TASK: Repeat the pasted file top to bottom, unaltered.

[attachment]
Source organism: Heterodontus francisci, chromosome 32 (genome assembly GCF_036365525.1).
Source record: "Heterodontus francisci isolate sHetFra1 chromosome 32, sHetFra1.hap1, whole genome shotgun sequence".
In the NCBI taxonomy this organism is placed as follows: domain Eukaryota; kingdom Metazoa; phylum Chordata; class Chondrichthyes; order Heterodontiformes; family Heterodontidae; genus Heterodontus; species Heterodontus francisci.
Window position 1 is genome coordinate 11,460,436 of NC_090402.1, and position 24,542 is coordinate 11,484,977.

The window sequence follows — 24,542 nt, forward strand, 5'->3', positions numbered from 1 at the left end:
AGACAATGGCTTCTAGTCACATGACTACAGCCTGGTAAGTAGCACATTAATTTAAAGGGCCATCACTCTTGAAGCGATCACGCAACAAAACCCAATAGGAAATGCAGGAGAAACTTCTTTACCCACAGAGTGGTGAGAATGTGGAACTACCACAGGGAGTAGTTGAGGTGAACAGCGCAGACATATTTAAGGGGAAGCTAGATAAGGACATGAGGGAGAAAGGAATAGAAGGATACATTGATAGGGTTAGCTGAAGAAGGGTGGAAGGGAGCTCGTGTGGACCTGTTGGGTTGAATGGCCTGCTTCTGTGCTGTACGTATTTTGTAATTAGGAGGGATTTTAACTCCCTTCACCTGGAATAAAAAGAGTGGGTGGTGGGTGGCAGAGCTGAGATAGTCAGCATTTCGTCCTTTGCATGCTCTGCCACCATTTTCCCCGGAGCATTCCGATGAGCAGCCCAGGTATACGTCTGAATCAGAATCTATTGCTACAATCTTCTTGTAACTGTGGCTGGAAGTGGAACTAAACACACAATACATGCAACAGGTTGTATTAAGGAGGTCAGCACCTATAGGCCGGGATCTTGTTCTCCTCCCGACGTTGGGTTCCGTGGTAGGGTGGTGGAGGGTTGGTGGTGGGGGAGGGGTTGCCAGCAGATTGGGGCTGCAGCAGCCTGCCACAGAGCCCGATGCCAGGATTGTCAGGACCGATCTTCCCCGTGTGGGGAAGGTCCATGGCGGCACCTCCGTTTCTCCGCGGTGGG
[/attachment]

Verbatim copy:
Source organism: Heterodontus francisci, chromosome 32 (genome assembly GCF_036365525.1).
Source record: "Heterodontus francisci isolate sHetFra1 chromosome 32, sHetFra1.hap1, whole genome shotgun sequence".
In the NCBI taxonomy this organism is placed as follows: domain Eukaryota; kingdom Metazoa; phylum Chordata; class Chondrichthyes; order Heterodontiformes; family Heterodontidae; genus Heterodontus; species Heterodontus francisci.
Window position 1 is genome coordinate 11,460,436 of NC_090402.1, and position 24,542 is coordinate 11,484,977.

The window sequence follows — 24,542 nt, forward strand, 5'->3', positions numbered from 1 at the left end:
AGACAATGGCTTCTAGTCACATGACTACAGCCTGGTAAGTAGCACATTAATTTAAAGGGCCATCACTCTTGAAGCGATCACGCAACAAAACCCAATAGGAAATGCAGGAGAAACTTCTTTACCCACAGAGTGGTGAGAATGTGGAACTACCACAGGGAGTAGTTGAGGTGAACAGCGCAGACATATTTAAGGGGAAGCTAGATAAGGACATGAGGGAGAAAGGAATAGAAGGATACATTGATAGGGTTAGCTGAAGAAGGGTGGAAGGGAGCTCGTGTGGACCTGTTGGGTTGAATGGCCTGCTTCTGTGCTGTACGTATTTTGTAATTAGGAGGGATTTTAACTCCCTTCACCTGGAATAAAAAGAGTGGGTGGTGGGTGGCAGAGCTGAGATAGTCAGCATTTCGTCCTTTGCATGCTCTGCCACCATTTTCCCCGGAGCATTCCGATGAGCAGCCCAGGTATACGTCTGAATCAGAATCTATTGCTACAATCTTCTTGTAACTGTGGCTGGAAGTGGAACTAAACACACAATACATGCAACAGGTTGTATTAAGGAGGTCAGCACCTATAGGCCGGGATCTTGTTCTCCTCCCGACGTTGGGTTCCGTGGTAGGGTGGTGGAGGGTTGGTGGTGGGGGAGGGGTTGCCAGCAGATTGGGGCTGCAGCAGCCTGCCACAGAGCCCGATGCCAGGATTGTCAGGACCGATCTTCCCCGTGTGGGGAAGGTCCATGGCGGCACCTCCGTTTCTCCGCGGTGGG